Vehicles may actually drive past you several times in order to assess your awareness and how alert you are to their presence, in order that they maintain the element of surprise when the make their move.


It’s with a heavy heart that I have used this very real, very sad, and very current case to highlight these points and it is wrong to criticise poor Sian in her actions that evening. However, we can all learn from these events and we can all work harder and take more precautions with our own personal security so that we do not make it easy for these vicious murderers to carry out their despicable actions.


- When on a night out, ensure you are in familiar, and sensible company.

- Never walk home alone, even when it is only a short distance away (we often allow our guard to drop the closer we are to our home as the surroundings become more and more familiar)

- Never accept lifts from strangers, taxis or cabs that you have not pre-booked

- Never allow a stranger to befriend and accompany you on your journey, even if they seem like a good Samaritan

- Always pre-arrange your transport home

- Ask the driver to wait until you are safely in your home

- If you are in a cab and feeling nervous or uncomfortable, then ask them to stop at the next well populated area, or somewhere you know you can gain attention from others (asking to stop at a petrol station for money or cigarettes is a good ploy)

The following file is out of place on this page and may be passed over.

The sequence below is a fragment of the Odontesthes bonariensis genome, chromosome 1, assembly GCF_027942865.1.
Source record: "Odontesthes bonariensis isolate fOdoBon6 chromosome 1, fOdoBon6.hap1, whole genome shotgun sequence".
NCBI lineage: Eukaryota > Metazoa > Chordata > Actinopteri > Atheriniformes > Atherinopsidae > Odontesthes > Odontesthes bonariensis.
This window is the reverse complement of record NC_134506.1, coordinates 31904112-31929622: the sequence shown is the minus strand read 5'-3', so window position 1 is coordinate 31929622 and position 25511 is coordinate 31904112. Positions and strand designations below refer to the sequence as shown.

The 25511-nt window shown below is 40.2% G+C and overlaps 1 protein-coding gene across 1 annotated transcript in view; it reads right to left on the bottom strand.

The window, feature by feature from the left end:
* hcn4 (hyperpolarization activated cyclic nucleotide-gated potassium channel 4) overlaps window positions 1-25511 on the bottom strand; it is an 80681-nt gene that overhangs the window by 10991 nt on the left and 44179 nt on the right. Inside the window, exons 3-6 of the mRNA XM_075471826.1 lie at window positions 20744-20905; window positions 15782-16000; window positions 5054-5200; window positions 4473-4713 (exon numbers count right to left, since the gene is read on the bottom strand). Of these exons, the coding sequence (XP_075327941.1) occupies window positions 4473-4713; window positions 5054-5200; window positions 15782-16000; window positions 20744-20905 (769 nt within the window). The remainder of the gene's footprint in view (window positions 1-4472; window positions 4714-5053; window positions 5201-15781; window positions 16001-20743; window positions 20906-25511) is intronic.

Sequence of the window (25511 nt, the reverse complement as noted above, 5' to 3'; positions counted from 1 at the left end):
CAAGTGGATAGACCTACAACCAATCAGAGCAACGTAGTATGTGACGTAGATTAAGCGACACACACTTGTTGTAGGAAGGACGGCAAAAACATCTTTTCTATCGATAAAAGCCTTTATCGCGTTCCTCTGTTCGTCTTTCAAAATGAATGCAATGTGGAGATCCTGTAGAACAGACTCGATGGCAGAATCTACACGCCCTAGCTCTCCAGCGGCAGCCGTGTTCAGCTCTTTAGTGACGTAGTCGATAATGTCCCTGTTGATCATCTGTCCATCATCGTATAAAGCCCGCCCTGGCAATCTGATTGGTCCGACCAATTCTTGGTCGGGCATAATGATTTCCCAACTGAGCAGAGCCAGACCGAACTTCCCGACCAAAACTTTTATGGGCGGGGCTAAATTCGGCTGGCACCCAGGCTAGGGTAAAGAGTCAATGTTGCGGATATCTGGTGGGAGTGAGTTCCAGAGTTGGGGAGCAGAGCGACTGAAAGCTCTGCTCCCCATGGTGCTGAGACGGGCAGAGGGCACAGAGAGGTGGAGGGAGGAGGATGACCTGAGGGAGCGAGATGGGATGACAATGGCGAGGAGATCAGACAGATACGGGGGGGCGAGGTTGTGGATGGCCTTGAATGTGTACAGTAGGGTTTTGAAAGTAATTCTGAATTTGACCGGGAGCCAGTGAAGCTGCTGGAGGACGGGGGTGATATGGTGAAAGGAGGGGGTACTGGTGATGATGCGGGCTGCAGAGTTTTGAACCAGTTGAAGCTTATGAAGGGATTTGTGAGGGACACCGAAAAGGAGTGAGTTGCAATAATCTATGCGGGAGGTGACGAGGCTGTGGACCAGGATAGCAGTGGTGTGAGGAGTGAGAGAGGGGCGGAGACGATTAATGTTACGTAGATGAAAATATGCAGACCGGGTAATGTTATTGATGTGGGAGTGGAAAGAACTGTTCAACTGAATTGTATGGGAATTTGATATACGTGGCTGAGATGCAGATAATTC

- Make sure someone knows where you are going, when to expect you back and how to contact you while you are out

- Have emergency numbers set to speed dial on your mobile – ensure it is well charged

- If you are being followed, walk more confidently and try to gain more distance between them and yourself, (only run when out of sight as it can indicate you are panicked and scared and will encourage them they have found the right victim)

- Know you limits – Alcohol can impair your judgement and rational thinking and is the most common date rape drug


Sadly, whilst we should be able to trust taxi drivers and others in positions of responsibility, we are ultimately still responsible for our own personal security and must always remain aware and alert to anything which could pose a threat to our safety. Whilst the taxi company in question have commented that they do their very best to ensure their passengers are safe, with all the good measures such as texting the car reg, etc – perhaps more should still be done in vetting their drivers.

But even that may not be enough if the person responsible for this crime has a clean record or has never been caught of any previous criminal activity.

And this is even more reason that we should always take the very best, the very safest, and the most sensible care ofourselves. Our thoughts and prayers are with Sian O’Callaghan’s friends, family and loved ones.


RIP Sian.


Stay Safe

Al Peasland

Personal Safety Expert